SwimSwam welcomes reader submissions about all topics aquatic, and if it’s well-written and well-thought, we might just post it under our “Shouts from the Stands” series. We don’t necessarily endorse the content of the Shouts from the Stands posts, and the opinions remain those of their authors. If you have thoughts to share, please send [email protected]
This “Shouts from the Stands” submission comes from Bryce Carpenter, a coach at Chugiak Aquatics Club in Anchorage, Alaska.
For many years of my life I spent hours everyday staring at a black line at the bottom of a pool in Anchorage, Alaska. Licked my goggles to get rid of the fog for the next 100, and pushed my mind and body past what I believed to be possible. As the years went on and as the times dropped, I looked towards the future and the goal of swimming collegiately. Entering my junior year of high school I had set myself up well to be recognized by many schools and even having the privilege of being offered partial scholarships to several. When senior year came around the corner I was left to two options. Leave Alaska, for the schools within the state had no mens teams, and pursue my goal of becoming a better swimmer OR stay in state where tuition was much cheaper and closer to home. I decided to stay in Alaska and just like that my swimming career was done. For a moment I was lost. I am sure if you are taking the time to read this then you can attest to the fact that being a swimmer is a full time job. It becomes a part of you and you become a part of it. I spent some time away from the water and then, one day, made the best decision of my life. I showed up to volunteer as an assistant for my old high schools swim team.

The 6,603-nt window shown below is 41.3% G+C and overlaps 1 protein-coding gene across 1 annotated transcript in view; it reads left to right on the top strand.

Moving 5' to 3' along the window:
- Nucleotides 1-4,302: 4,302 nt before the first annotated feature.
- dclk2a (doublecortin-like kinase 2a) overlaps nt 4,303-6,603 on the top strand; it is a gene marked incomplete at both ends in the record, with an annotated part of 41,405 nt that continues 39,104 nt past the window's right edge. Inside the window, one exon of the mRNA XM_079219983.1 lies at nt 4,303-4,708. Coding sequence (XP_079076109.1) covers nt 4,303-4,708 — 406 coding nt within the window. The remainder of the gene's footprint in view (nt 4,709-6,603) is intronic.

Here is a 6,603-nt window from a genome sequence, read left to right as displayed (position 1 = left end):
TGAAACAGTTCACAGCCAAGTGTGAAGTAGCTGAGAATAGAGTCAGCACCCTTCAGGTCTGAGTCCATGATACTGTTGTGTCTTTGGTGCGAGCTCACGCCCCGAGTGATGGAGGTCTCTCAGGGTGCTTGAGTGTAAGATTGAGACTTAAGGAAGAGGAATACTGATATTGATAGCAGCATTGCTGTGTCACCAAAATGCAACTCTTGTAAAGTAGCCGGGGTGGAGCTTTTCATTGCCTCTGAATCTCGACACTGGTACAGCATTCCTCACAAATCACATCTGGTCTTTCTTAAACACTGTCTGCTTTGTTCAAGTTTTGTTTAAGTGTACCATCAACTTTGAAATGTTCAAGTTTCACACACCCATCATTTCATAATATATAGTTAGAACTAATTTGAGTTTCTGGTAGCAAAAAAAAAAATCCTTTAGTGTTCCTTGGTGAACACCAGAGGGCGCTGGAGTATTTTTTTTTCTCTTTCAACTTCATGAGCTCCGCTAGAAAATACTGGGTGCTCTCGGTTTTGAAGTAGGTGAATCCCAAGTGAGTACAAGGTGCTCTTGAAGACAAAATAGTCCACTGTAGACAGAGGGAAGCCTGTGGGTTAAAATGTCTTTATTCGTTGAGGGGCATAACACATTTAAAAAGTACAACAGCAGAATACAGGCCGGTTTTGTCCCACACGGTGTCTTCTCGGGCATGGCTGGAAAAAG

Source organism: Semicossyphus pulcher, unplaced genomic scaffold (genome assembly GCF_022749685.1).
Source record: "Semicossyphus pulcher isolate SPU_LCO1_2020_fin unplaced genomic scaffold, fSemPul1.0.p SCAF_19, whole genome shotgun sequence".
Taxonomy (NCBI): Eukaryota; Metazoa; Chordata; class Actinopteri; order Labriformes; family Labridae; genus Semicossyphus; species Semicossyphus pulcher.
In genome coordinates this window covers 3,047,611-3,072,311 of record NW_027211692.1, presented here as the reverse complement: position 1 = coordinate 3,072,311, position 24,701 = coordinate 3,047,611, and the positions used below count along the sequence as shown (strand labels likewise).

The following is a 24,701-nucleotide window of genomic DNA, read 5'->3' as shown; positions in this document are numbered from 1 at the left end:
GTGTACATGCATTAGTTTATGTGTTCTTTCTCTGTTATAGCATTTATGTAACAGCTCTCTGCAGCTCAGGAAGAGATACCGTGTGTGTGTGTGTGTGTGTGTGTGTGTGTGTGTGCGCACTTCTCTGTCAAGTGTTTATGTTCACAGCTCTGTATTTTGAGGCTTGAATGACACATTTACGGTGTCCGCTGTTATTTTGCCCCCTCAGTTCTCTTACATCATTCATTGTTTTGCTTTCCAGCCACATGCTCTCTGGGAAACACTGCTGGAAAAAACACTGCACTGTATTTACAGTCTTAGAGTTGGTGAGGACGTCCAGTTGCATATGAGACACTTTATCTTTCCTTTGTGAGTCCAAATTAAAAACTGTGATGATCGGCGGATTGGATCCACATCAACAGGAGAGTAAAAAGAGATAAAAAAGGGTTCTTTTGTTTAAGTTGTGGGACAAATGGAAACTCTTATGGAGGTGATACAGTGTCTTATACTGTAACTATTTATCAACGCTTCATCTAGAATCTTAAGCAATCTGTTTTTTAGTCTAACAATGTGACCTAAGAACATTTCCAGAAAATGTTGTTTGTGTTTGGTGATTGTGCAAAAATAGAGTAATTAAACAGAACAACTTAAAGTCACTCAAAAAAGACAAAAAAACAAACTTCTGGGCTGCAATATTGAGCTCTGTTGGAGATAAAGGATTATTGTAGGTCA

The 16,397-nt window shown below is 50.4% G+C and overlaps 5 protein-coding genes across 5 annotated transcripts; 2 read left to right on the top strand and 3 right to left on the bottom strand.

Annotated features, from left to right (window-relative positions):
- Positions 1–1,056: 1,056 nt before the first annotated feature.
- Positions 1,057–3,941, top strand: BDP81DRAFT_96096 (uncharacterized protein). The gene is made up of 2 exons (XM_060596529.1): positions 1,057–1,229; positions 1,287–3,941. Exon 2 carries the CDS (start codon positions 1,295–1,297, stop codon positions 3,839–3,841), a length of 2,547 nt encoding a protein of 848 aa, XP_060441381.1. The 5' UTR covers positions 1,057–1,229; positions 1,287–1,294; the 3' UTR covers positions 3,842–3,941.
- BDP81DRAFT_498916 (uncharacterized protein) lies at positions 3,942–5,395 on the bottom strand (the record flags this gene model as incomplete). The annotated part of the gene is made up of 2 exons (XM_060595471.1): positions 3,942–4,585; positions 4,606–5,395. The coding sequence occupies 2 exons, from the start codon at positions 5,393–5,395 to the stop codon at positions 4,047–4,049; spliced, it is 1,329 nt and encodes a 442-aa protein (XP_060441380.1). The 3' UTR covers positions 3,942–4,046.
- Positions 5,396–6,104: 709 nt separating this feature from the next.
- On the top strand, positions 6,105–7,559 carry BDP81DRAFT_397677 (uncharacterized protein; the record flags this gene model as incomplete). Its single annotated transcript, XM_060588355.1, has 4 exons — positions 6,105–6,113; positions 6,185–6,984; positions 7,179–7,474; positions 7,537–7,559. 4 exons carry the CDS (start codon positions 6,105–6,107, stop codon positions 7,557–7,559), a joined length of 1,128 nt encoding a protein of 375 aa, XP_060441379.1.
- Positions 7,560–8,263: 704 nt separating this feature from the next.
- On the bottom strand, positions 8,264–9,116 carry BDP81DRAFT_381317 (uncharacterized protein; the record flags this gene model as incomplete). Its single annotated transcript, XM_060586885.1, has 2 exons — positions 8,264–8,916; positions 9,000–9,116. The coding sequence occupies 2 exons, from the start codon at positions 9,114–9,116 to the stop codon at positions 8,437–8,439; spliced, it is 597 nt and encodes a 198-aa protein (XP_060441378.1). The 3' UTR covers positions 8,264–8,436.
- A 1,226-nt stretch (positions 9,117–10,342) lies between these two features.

Before I continue further let me just say this, while Alaska is all the way up north and even though we ride polar bears and live in igloos, this state produces some incredibly fast swimmers. Each year we send dozens of kids out of state to swim collegiately. Even as I type this there is a fifteen year old representing our great state down at Phillips 66 Nats and one of my swimmers prepping for the 2020 trials. But I digress.
I got into coaching purely because I missed the sport. Due to class schedules I was only able to attend 3 days a week and, since I was an assistant, I worked primarily with the breastrokers. If only I knew what I was getting into. At the young age of 19 I was basically another kid there. While my input was taken into consideration, it was never really taken as a “coaches” input. But I still could not get enough of the job. Seeing the reaction of the swimmers after touching that pad and seeing a best time was too much to turn away. I stuck with it. Now, here three years later I can tell you that no mistake was made in becoming a coach. I now work full time as an assistant coach at Chugiak Aquatics Club where I have met some of the most outstanding kids ever. Working full time with these kids makes me realize how much they feel like family to me. Their struggles have also become mine. When they struggle in school or in the pool or with life in general, I share that pain with them. Writing the practices and breaking down stroke video I always keep one goal in mind. Setting up my kids for success. I never saw myself getting this attached but I make it a constant effort to put my all into this program for the kids to hopefully move on in life with better preparation and courage to tackle any obstacle presented to them.
Yes, this story has been summed around a small no name coach all the way in Alaska. But there is a purpose to it. When you go to practice and you push yourself KNOW that you have people who believe in you. We coach for a reason, because we want to see the success in each and everyone one of our swimmers. Take note that there is always a story behind a swimmer; but also don’t forget about the story behind the coach.
About Bryce Carpenter
My name is Bryce Carpenter and I am a coach for Chugiak Aquatics Club in Anchorage Alaska. I have been coaching for 4 years and have just recently succeeded in having a swimmer qualify for Olympic trials.